EAS-A 474 Topics in Atmospheric Science

Spring 2021: Mesoscale Meteorology

General Details

Instructor: Dr. Cody Kirkpatrick (my email address)

Dates and times to be determined. I won't find out until the schedule is published, unfortunately. I don't know yet if we will meet 2 x 75 minutes or 3 x 50 minutes.

A graduate section (574) is scheduled to be arranged.

Our Class and COVID-19

I hope we can have at least one in-person meeting each week, and at least one Zoom meeting each week. Either way, the course will be "synchronous" meaning live -- we won't have pre-recorded sessions for you to watch.


  • Ideally you've taken at least one atmospheric science course, so that you are already familiar with some of the vocabulary we will use in this senior-level science course.
  • At least Calculus I or Brief Survey. We'll use derivatives and a few integrals, so this is important.

What is the mesoscale?

Much of the "sensible weather" we experience is produced by mesoscale phenomena. Broadly speaking, the mesoscale includes atmospheric flows that are larger than those dominated by turbulence (we don't study dust devils) and smaller than those that are essentially in geostrophic balance (we don't study midlatitude cyclones). To be precise, Orlanski (1975) defined the mesoscale as motions on spatial scales from 2 to 2000 km. Very few simplifications to the equations of motion are permitted at the mesoscale; hence it is often one of the most challenging -- and most rewarding -- study study areas for scientists and students.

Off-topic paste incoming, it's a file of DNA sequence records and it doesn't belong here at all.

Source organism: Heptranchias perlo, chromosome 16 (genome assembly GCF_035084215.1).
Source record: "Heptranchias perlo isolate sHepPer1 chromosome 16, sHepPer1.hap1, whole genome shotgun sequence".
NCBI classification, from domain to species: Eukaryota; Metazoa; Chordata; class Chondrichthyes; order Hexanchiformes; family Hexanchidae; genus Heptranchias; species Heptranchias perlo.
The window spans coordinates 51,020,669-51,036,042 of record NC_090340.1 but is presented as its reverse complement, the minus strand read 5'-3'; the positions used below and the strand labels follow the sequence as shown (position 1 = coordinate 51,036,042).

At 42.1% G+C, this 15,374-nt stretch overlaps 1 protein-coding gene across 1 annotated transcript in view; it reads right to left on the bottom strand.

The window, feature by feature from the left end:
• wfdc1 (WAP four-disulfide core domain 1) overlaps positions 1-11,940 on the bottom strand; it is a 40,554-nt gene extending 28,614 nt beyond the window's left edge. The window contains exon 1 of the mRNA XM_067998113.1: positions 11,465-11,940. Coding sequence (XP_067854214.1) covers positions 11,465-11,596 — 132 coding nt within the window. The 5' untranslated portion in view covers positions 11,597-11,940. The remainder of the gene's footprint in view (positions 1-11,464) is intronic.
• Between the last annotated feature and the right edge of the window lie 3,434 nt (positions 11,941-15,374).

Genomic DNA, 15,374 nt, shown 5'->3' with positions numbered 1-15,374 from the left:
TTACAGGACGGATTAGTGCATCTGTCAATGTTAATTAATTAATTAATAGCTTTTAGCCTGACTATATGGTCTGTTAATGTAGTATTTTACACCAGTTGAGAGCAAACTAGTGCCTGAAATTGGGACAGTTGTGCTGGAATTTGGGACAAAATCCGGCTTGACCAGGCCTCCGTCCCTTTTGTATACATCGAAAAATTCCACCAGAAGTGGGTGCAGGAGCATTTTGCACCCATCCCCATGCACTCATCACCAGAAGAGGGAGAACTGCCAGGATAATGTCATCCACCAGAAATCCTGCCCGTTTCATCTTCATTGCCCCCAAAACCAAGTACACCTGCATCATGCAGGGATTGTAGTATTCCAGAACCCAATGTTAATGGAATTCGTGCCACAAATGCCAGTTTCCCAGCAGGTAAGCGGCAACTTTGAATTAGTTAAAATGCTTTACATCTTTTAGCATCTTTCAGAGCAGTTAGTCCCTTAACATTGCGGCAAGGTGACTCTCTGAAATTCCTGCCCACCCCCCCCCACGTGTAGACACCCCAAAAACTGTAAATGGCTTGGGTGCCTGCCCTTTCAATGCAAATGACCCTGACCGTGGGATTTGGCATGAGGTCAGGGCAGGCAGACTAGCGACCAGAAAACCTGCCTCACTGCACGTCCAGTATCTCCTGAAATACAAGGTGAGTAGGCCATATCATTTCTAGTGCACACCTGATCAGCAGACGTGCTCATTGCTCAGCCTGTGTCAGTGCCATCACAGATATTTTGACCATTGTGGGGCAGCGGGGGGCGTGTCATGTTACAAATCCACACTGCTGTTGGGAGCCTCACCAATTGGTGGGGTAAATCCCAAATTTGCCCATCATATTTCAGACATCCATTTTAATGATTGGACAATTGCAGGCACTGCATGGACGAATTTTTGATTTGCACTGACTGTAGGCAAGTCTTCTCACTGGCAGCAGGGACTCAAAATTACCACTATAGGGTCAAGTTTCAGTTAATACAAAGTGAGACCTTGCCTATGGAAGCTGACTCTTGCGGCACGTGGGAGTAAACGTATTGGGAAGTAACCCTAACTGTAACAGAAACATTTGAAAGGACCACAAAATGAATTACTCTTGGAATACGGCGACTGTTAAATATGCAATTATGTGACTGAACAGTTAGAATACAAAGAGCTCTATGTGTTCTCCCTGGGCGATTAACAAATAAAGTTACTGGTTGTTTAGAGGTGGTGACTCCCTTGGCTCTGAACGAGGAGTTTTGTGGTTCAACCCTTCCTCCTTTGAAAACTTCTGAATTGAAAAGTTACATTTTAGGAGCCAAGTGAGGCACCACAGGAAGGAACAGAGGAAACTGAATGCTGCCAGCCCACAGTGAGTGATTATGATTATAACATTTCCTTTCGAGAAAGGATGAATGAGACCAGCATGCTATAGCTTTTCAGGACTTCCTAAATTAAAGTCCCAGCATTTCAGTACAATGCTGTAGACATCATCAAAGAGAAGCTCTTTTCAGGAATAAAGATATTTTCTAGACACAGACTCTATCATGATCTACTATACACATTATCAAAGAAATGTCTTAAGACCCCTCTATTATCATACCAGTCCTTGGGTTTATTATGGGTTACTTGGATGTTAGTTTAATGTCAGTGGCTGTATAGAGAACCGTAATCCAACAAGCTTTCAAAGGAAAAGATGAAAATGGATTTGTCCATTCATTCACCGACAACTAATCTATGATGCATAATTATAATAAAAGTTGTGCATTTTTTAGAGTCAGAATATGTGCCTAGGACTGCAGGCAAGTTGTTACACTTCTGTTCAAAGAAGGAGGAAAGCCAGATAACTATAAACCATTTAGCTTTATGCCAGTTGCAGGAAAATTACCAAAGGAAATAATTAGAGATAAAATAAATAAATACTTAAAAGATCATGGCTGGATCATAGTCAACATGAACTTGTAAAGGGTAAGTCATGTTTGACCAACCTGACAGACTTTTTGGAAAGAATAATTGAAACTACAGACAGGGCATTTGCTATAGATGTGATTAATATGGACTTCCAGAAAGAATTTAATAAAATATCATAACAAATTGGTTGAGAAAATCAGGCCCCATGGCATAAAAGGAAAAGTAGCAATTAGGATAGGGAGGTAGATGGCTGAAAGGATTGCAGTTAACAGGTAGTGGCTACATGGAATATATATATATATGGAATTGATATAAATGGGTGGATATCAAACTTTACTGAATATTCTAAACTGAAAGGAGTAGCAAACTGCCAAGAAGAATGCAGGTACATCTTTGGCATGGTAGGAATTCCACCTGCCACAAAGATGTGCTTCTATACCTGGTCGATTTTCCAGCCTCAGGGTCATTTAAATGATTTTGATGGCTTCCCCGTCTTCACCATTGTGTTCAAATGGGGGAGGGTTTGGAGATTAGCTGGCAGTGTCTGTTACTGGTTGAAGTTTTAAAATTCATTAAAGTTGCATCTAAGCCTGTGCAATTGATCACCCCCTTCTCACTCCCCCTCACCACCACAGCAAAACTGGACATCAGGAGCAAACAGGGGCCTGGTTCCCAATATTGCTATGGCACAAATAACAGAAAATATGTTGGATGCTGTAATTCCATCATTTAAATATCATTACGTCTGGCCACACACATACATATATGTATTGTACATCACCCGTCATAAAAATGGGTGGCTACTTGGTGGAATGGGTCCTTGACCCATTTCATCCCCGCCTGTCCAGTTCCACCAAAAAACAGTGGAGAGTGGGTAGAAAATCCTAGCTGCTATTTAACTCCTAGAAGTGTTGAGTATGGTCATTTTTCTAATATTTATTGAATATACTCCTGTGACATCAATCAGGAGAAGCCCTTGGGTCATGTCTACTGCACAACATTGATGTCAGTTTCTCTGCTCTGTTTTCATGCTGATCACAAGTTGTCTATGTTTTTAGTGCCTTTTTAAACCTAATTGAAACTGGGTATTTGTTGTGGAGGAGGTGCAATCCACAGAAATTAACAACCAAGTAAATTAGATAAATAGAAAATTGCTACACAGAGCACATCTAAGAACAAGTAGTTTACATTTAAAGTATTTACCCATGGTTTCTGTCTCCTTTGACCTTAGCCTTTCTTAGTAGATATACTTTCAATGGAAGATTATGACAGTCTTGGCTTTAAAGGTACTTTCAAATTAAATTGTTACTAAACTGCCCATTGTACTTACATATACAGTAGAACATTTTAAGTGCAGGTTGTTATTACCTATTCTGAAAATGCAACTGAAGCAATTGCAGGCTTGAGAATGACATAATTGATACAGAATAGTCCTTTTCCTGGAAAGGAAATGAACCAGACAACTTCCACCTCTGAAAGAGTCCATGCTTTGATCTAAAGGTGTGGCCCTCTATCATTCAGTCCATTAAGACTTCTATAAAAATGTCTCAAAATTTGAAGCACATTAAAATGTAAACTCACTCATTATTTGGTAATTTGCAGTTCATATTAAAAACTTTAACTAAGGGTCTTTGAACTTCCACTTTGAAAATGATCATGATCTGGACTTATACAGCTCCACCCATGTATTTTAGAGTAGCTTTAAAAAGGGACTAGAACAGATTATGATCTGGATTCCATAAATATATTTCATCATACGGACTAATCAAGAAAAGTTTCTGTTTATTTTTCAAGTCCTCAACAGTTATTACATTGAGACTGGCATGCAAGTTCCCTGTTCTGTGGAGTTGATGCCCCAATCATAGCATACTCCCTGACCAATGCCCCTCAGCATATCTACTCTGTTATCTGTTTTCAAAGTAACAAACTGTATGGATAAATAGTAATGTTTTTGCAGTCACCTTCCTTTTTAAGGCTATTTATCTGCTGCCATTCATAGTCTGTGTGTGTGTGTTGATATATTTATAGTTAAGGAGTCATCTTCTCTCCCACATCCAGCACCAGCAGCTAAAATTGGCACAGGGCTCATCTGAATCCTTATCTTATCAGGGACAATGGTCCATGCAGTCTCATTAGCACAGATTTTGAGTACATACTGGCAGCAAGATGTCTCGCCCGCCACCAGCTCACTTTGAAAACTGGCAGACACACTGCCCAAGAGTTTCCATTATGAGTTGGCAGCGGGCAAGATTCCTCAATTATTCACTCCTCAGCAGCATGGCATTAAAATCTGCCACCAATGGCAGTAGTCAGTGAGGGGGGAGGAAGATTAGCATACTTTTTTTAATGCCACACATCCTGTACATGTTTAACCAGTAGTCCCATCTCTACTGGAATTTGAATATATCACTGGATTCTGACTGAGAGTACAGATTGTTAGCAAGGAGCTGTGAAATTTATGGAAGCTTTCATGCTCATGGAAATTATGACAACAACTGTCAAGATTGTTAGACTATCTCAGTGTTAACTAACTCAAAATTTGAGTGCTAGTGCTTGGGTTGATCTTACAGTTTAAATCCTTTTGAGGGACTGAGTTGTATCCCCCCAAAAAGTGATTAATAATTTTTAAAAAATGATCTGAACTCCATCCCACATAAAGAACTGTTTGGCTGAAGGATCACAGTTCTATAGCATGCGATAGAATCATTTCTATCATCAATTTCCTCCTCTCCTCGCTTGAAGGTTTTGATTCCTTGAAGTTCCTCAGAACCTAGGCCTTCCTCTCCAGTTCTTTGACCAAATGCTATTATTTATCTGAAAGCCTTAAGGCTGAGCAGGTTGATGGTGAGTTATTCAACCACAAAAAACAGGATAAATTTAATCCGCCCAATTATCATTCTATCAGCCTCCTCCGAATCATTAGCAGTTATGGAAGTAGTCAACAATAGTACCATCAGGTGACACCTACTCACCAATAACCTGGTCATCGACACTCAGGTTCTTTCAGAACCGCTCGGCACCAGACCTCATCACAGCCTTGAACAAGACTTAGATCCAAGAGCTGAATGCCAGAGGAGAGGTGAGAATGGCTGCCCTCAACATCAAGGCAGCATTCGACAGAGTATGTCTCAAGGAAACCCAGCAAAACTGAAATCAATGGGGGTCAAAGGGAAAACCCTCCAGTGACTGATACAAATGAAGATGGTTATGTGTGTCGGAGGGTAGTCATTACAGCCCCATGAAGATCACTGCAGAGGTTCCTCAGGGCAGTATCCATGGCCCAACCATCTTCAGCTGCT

• Energy conservation of air parcels; review of importance of water vapor
  • Buoyancy and vertical motion of air parcels; instability in the atmosphere
  • Thunderstorm morphology and evolution: single cell, multicell, supercell
  • Formation of cold pools and gust fronts; Bernoulli's equation
  • Drylines; the Great Plains Low Level Jet
  • As time permits: tornadogenesis, hurricane formation and movement, forecasting
  • Radar meteorology, including polarimetric variables


There is nothing to buy. The book, "Mesoscale Meteorology" by Markowski and Richardson, is available for download through the IU library at no cost.

To learn more:

Just email me, I'm happy to talk more about the course.


Page updated on October 5th, 2020